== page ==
History presents not just a record of the past, but a wealth of
stories to interpret and learn from. In November I indulged my own
focus in aviation and space history with a field trip to
the eastern states. Highlights were long talks with Bob White and Neil
Armstrong, each a
research pilot who flew the rocket-powered X-15. Filling out the trip
were archive searches at the National Air and
Museum, NASA headquarters, and the Air Force Museum.
The X-15 research program was one of the "giant leaps" of the twentieth century, acknowledged by the first X-15's residence in NASM's Milestones of Flight Gallery. North American Aviation's three X-15s made 199 research flights from 1959 through 1968, advancing both aviation and space technology. They pushed the world speed record up from Mach 3.2 to Mach 6.7 -- 6.7 times the speed of sound -- and raised the altitude record from 126,200 to 354,200 feet, about 67 miles. They were the first to test aerodynamic heating in winged reentry from space, with parts of the X-15's skin glowing red hot at 1,200 degrees F. Beneficiaries of their research included Apollo moon flights and the Space Shuttle.
Heavily instrumented X-15s collected masses
of flight test
data at hypersonic speeds, logging more time over Mach 4 than any
winged vehicle until the Space Shuttle. They pioneered hypersonic
stability and control, human
factors, and flight in the vacuum of space. They tested the first
inertial guidance in a manned craft. X-15s carried experiments to the
edge of space; one
an early star tracker, developing technology for celestial navigation
Bob White is Air Force Major General Robert M. White, Retired. During X-15 flight envelope expansion he became the first pilot to fly faster than Mach 4, then Mach 5, then Mach 6. He was the first of eight X-15 pilots to qualify for astronaut wings, setting a record of 314,750 feet in 1962. Four decades later that official world record as a winged aircraft still stands.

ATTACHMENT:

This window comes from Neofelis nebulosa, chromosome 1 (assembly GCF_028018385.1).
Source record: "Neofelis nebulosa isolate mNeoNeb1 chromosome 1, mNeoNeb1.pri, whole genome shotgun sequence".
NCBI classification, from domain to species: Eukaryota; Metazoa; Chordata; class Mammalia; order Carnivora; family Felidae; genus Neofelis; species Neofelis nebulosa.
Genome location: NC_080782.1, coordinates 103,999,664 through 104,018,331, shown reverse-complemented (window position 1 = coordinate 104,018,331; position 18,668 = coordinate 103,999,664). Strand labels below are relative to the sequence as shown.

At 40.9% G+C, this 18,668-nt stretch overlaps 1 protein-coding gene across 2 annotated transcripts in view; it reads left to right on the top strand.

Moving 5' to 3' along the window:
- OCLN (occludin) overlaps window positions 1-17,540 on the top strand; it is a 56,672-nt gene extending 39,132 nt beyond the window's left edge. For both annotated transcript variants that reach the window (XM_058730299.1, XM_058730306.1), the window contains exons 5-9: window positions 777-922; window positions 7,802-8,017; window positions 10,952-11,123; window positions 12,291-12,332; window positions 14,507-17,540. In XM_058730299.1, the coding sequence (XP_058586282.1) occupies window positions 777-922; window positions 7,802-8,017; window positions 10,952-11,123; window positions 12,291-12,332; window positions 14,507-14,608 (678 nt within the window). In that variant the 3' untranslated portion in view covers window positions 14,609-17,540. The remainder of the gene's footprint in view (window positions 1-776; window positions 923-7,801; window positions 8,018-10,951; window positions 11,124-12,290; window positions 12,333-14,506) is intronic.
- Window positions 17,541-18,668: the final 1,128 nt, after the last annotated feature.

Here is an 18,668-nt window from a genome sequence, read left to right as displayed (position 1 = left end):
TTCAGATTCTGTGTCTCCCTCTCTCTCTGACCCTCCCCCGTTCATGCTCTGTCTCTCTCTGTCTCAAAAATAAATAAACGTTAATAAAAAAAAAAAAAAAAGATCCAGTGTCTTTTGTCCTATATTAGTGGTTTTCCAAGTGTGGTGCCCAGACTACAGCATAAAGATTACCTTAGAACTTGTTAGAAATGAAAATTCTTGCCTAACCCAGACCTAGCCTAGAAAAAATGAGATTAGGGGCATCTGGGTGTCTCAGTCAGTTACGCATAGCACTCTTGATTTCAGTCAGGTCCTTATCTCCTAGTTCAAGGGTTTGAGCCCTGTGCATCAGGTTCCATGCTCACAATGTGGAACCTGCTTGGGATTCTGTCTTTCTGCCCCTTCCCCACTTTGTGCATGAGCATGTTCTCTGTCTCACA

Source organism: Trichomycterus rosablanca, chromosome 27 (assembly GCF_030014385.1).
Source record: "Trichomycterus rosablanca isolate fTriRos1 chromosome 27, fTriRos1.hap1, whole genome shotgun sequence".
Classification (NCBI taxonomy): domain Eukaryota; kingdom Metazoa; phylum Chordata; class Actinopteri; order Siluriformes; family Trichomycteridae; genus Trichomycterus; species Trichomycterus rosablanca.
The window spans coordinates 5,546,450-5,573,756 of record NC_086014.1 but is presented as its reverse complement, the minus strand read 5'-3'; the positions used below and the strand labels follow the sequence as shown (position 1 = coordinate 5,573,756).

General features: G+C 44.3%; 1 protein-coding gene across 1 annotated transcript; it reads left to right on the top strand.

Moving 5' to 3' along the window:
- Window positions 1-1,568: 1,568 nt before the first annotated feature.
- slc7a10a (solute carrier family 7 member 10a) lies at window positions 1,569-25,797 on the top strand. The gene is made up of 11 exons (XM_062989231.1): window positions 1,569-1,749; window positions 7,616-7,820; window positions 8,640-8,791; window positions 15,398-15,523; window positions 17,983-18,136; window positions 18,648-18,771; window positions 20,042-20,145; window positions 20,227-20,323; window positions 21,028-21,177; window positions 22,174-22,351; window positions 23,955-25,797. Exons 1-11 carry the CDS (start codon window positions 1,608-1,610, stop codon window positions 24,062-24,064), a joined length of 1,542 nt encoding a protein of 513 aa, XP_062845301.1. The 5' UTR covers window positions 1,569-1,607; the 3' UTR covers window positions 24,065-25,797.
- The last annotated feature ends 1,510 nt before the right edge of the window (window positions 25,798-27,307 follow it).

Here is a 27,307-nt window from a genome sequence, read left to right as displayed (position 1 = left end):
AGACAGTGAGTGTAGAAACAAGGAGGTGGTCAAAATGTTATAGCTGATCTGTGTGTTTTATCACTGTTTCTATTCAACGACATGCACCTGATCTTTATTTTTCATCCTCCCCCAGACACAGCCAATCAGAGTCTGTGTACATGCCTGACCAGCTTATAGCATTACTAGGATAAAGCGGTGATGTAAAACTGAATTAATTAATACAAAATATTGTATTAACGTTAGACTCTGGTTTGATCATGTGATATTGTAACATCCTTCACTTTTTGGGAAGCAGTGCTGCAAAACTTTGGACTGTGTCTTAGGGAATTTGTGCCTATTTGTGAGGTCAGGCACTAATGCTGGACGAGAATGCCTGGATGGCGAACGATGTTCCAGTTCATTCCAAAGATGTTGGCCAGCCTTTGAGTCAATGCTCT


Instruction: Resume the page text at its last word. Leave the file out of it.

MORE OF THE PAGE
In General White's own words, "My flights to 217,000 feet and 314,750 feet were very dramatic in revealing the earth's curvature ... at my highest altitude I could turn my head through a 180º arc and wow! - the earth is really round. At my peak altitude I was roughly over the Arizona/California border in the area of Las Vegas ... Looking to my left I felt I could spit into the Gulf of California. Looking to my right I felt I could toss a dime into San Francisco Bay."
General White had a long and distinguished career in Air Force
aviation. His later career included command of the Air Force Flight
Test Center at Edwards Air Force
and heading program management to develop the F-15 fighter. Most
summaries say he was shot down over southern Germany in
1945, but that's only a shadow of the story.
In truth he was finishing low altitude pursuit of a Messerschmitt 109, close on its tail while gunning it down. Debris from the Me-109 flew back and hit his his P-51 Mustang, yielding a flood of oil from his engine that instantly covered the canopy. He quickly jettisoned the canopy and tried to climb, realizing that the engine would soon seize. He exited with a standard Mustang bailout, diving over the right wing and hurtling just under the horizontal stabilizer. Pulling the rip cord as soon as he was clear, his feet hit tree tops just as the parachute popped open.
Neil Armstrong had a classic adventure in an X-15 flight, producing a research result that changed reentry planning for both the X-15 and the Space Shuttle. In performing a planned pullup maneuver on reentry he skipped off the atmosphere, zooming back into air so thin that it's effectively space. He shot past Edwards AFB at just over 100,000 feet and Mach 3, unable turn back for lack of air to generate aerodynamic force. As the X-15 finally dropped into denser air Armstrong established a 3 G turn but still overshot by 45 miles, overflying Pasadena before heading back toward Rogers Dry Lake. He stretched his glide to the max, dropping no less than 9,000 feet per minute, and barely made it. A chase pilot reported his clearance from the joshua trees at the edge of the lakebed as "about 100 feet -- on either side".
All twelve X-15 pilots were engineers, and Neil Armstrong is one of those who was an engineer first, a research pilot second. He constantly contributed to ground-bound engineering as well as to flight test, starting with the X-1B rocket plane in the early 1950s. A later example was preflight analysis of Apollo's drogue parachute, which would open at supersonic speed after reentry. An engineer's first thoughts are "Won't that produce a chaotic pattern of shock waves impinging on the flexible airfoil? Will it work???" Armstrong's analysis showed it was safe, helping to clear Apollo for flight.
Robert White and Neil Armstrong are among those who made the fifties
and sixties a time in air and space history that carried us across new
It was a time when we rapidly expanded our scientific knowledge of
is" and resoundingly pushed our horizons to engineer "what can
be". This forward-looking spirit can serve us well in reaching
"giant leaps for mankind".